About three-fourths of currently operational projects in the United States generate electricity from LFG. Electricity for onsite use or sale to the grid can be generated using a variety of technologies, including reciprocating internal combustion engines, turbines, microturbines, and fuel cells. The reciprocating engine is the most commonly used conversion technology for LFG electricity applications because of its relatively low cost, high efficiency and size ranges that complement the gas output of many landfills. Gas turbines are typically used in larger LFG energy projects while microturbines are generally used for smaller LFG volumes and in niche applications.
Cogeneration, also known as combined heat and power (CHP), projects use LFG to generate both electricity and thermal energy, usually in the form of steam or hot water. Several cogeneration projects have been installed at industrial operations, using engines or turbines. The efficiency gains of capturing the thermal energy in addition to electricity generation can make this project type very attractive.
Direct Use of Medium-Btu Gas
Directly using LFG to offset the use of another fuel (for example, natural gas, coal or fuel oil) occurs in about one-fourth of the currently operational projects. LFG can be used directly in a boiler, dryer, kiln, greenhouse or other thermal application. In these projects, the gas is piped directly to a nearby customer for use in combustion equipment as a replacement or supplementary fuel. Only limited condensate removal and filtration treatment are required, although some modifications of existing combustion equipment might be necessary.
LFG can also be used directly to evaporate leachate. Leachate evaporation using LFG is a good option for landfills where leachate disposal at a publicly owned treatment works plant is unavailable or expensive. LFG is used to evaporate leachate to a more concentrated and more easily discarded effluent volume.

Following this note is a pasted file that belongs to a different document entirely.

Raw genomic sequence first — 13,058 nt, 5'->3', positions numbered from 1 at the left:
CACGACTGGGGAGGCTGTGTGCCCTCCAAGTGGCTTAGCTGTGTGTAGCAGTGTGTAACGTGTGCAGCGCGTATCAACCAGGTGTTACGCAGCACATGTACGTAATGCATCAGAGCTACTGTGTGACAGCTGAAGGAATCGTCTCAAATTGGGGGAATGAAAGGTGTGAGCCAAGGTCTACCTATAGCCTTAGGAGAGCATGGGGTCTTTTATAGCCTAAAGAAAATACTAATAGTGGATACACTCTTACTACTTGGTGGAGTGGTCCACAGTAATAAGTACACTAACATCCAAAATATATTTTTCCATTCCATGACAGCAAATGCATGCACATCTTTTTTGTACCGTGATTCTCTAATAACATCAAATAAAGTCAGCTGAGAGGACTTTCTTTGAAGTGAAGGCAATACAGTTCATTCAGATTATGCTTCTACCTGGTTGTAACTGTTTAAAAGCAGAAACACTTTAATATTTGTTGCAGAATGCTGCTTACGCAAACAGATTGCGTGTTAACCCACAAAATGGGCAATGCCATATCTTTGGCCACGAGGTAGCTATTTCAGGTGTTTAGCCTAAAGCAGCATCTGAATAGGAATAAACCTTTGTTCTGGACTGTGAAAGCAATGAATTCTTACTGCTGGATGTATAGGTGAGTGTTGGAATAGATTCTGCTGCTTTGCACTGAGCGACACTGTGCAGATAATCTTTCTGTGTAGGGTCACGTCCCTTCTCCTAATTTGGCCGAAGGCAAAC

Innovative direct uses of medium-Btu gas include firing pottery and glass-blowing kilns; powering and heating greenhouses; and evaporating waste paint. Current industries using LFG include auto manufacturing, chemical production, food processing, pharmaceuticals, cement and brick manufacturing, wastewater treatment, consumer electronics and products, paper and steel production, and prisons and hospitals.
LFG can be upgraded to a high-Btu gas through treatment processes by increasing its methane content and, conversely, reducing its CO2, nitrogen and oxygen contents. Upgraded LFG (or renewable natural gas [RNG]) can produce the equivalent of pipeline-quality gas (natural gas), compressed natural gas (CNG) or liquefied natural gas (LNG).
Options for use of upgraded LFG include injection into a natural gas pipeline for fueling stationary combustion equipment or creating vehicle fuel. In the case of vehicle fuel, LFG is used to produce the equivalent of CNG or LNG for use in natural gas vehicles. Vehicles can be fueled at or near the landfill (on site) or the upgraded gas can be injected into the pipeline and then compressed or liquefied at an alternate location.